A bipartisan bill for border reform is due to be revealed in the U.S. Senate this weekend. The only problem is that House Republicans are balking at actually securing the border if it helps President Joe Biden’s approval ratings.
“Why would I help Joe Biden improve his dismal 33 percent, when he can fix the border and secure it on his own? He can secure it on his own through executive order,” said Rep. Troy Nehls (R-Richmond) on Wednesday, smoking a cigar on the Capitol steps. “Donald Trump, the greatest president of my lifetime, he did it. We had Paul Ryan, he was the speaker. What did he do? Very little. We had both chambers, did very, very little. Donald Trump did it all on his own.”
Point of fact, former president Trump did not secure the border. Border apprehensions doubled during Trump’s term in 2019, driven largely by humanitarian crises in El Salvador, Guatemala and Honduras. Combined with Trump cratering the legal immigration process, more and more people sought illegal entry. Numbers decreased as the COVID pandemic ramped up, and then returned to high levels as the health crisis abated. In the meantime, very little has been done to fix the broken immigration system.
It’s clear that Trump himself does not want a border bill to pass. He has hung much of his 2024 campaign on painting border crossers as an invasion of millions of people. On Truth Social, he said that a bad border deal is far worse than no border deal. Many Republicans, like Nehls, seem willing to ignore the Senate bill if it will help Trump reclaim the White House.
Though, not every Republican feels the same. Rep. Dan Crenshaw (R-Houston) spoke out against his colleagues. For one, Crenshaw assured the press that no one in the House had actually seen the bill that was being worked on in the Senate, though some details are known.
“The height of stupidity is having a strong opinion on something you know nothing about,” Crenshaw said on Thursday. “So, I don’t have a strong opinion on the bill because I haven’t seen it. Nobody has. “I’m extremely disappointed in the very strange maneuvering by many on the right to torpedo a potential border reform bill. That’s what we all ran on doing,” Crenshaw continued. “If we have a bill that, on net, significantly decreases illegal immigration, and we sabotage that, that is inconsistent with what we told our voters we would do.”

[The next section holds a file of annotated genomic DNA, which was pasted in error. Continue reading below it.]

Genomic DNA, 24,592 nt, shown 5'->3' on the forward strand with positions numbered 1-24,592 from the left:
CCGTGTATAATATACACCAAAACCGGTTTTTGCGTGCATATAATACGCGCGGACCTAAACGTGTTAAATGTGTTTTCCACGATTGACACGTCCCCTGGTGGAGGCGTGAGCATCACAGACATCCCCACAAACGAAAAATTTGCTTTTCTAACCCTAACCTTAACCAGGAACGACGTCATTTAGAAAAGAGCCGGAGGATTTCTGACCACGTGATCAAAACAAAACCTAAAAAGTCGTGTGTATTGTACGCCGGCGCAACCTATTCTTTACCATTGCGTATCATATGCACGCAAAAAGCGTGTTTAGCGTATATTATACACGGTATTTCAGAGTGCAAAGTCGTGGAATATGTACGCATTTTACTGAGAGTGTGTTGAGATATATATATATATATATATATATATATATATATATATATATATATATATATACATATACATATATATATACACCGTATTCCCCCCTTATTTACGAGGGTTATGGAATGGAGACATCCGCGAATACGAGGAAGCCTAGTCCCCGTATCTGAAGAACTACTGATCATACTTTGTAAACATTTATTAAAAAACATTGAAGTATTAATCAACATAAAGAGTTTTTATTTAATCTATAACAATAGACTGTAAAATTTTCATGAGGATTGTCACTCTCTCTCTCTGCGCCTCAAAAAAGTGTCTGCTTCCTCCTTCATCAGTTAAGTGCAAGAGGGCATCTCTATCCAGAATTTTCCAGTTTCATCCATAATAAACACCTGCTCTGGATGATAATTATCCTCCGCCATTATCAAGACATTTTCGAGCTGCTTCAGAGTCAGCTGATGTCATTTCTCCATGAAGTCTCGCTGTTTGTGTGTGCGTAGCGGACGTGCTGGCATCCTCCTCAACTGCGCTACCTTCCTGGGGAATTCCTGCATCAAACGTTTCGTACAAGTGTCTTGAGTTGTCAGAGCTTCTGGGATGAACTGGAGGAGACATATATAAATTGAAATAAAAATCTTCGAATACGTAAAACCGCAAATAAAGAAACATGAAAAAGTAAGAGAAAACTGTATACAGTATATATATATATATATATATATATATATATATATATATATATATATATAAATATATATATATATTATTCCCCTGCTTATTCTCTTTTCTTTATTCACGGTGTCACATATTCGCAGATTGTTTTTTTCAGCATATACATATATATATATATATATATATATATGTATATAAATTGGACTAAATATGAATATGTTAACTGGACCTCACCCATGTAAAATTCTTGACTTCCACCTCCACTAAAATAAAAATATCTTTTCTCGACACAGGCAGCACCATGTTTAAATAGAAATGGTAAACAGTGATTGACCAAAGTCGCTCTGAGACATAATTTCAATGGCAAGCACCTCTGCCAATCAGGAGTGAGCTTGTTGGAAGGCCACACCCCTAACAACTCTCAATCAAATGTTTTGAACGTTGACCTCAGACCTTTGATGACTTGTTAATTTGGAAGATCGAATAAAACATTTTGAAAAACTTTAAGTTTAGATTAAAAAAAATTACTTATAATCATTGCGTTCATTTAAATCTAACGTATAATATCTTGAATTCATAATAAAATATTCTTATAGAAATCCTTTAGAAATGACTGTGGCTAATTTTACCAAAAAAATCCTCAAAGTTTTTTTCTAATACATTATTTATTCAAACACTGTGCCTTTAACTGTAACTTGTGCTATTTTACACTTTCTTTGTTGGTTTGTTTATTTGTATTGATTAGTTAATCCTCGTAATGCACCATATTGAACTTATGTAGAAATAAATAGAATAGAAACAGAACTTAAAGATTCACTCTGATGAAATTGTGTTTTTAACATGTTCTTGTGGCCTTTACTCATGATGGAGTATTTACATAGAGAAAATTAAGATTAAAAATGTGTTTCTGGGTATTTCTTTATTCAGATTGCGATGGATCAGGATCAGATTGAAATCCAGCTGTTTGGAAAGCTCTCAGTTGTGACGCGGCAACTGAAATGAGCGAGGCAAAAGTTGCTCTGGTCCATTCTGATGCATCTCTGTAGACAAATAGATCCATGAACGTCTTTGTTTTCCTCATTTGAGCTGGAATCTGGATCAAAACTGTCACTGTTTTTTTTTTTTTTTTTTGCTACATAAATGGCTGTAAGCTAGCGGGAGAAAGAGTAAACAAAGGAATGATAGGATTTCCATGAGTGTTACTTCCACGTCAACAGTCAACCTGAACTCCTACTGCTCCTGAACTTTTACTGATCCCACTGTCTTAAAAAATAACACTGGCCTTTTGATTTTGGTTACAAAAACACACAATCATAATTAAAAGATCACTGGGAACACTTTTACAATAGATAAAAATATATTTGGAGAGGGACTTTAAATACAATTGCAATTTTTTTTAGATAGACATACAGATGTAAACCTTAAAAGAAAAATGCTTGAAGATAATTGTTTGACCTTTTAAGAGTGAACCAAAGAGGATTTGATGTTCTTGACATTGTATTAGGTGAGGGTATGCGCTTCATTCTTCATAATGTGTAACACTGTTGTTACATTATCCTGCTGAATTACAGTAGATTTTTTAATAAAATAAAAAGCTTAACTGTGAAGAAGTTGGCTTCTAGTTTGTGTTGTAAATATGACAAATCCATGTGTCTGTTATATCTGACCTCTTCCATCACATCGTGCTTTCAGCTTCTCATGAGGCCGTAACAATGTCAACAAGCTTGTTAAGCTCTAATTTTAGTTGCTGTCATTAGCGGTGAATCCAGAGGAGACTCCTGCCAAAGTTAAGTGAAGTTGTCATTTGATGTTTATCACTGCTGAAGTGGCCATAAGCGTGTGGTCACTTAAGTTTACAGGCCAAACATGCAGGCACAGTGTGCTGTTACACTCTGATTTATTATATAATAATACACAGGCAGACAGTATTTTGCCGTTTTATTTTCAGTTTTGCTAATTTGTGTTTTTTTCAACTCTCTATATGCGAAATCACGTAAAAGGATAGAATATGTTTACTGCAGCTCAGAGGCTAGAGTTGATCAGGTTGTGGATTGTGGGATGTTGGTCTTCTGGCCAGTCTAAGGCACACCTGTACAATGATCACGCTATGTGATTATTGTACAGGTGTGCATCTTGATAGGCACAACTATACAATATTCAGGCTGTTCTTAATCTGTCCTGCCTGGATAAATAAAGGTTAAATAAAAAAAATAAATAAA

Crenshaw’s words are a shot across the bow at a long-running problem with conservative border politics. One, draconian efforts do not work. Governor Greg Abbott (who recently campaigned with Trump at the border) has spent $11 billion on Operation Lone Star, a Texas National Guard initiative that actually increased border crossings where it was most active and which has been repeatedly rebuked by the judiciary for being unconstitutional. Trump, Abbott, and other Republicans reap political support for sounding “tough,” but it does not translate into less illegal immigration.
Which leads to two: fixing the border is less useful than having it broken. Much of the American economy runs on the back of migrants who work for less than minimum wage. In places where mass deportations have taken place, the economy suffers.
Continuously (and incorrectly) painting Democrats as leaving the border unsecured is a good way to win elections. Abbott himself was struggling in the 2022 governor race until he pivoted from the failure of the electrical grid and the Robb Elementary Massacre to border politics.
As Crenshaw says, House Republicans are having to choose between what they say their ideals are and nurturing migrant-based grievances to return Trump to power. They cannot have both, not with a bipartisan legislation almost certain to pass in the Senate.